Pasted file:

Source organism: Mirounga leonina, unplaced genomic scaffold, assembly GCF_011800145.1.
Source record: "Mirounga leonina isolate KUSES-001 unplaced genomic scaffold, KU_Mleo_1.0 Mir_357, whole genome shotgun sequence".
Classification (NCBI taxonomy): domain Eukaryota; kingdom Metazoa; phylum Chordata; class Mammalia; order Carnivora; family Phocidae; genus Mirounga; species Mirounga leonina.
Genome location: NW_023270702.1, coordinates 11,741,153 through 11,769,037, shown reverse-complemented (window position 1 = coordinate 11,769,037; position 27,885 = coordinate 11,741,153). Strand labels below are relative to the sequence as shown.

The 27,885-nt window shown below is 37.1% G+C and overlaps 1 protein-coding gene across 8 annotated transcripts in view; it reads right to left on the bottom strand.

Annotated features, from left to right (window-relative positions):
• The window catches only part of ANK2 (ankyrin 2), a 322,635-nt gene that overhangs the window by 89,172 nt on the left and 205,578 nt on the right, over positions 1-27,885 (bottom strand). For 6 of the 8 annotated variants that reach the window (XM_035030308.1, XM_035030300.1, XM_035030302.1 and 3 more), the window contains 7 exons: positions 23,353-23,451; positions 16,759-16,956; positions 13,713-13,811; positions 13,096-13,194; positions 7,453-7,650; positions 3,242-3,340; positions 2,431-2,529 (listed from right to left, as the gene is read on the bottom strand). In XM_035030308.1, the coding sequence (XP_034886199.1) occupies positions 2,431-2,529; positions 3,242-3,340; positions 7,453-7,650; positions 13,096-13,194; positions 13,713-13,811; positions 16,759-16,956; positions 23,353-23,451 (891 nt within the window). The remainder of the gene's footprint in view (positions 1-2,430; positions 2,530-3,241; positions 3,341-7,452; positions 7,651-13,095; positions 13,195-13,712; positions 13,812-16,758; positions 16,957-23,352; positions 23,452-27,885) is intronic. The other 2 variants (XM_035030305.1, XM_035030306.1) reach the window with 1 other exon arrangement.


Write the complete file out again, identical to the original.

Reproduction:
Source organism: Mirounga leonina, unplaced genomic scaffold, assembly GCF_011800145.1.
Source record: "Mirounga leonina isolate KUSES-001 unplaced genomic scaffold, KU_Mleo_1.0 Mir_357, whole genome shotgun sequence".
Classification (NCBI taxonomy): domain Eukaryota; kingdom Metazoa; phylum Chordata; class Mammalia; order Carnivora; family Phocidae; genus Mirounga; species Mirounga leonina.
Genome location: NW_023270702.1, coordinates 11,741,153 through 11,769,037, shown reverse-complemented (window position 1 = coordinate 11,769,037; position 27,885 = coordinate 11,741,153). Strand labels below are relative to the sequence as shown.

The 27,885-nt window shown below is 37.1% G+C and overlaps 1 protein-coding gene across 8 annotated transcripts in view; it reads right to left on the bottom strand.

Annotated features, from left to right (window-relative positions):
• The window catches only part of ANK2 (ankyrin 2), a 322,635-nt gene that overhangs the window by 89,172 nt on the left and 205,578 nt on the right, over positions 1-27,885 (bottom strand). For 6 of the 8 annotated variants that reach the window (XM_035030308.1, XM_035030300.1, XM_035030302.1 and 3 more), the window contains 7 exons: positions 23,353-23,451; positions 16,759-16,956; positions 13,713-13,811; positions 13,096-13,194; positions 7,453-7,650; positions 3,242-3,340; positions 2,431-2,529 (listed from right to left, as the gene is read on the bottom strand). In XM_035030308.1, the coding sequence (XP_034886199.1) occupies positions 2,431-2,529; positions 3,242-3,340; positions 7,453-7,650; positions 13,096-13,194; positions 13,713-13,811; positions 16,759-16,956; positions 23,353-23,451 (891 nt within the window). The remainder of the gene's footprint in view (positions 1-2,430; positions 2,530-3,241; positions 3,341-7,452; positions 7,651-13,095; positions 13,195-13,712; positions 13,812-16,758; positions 16,957-23,352; positions 23,452-27,885) is intronic. The other 2 variants (XM_035030305.1, XM_035030306.1) reach the window with 1 other exon arrangement.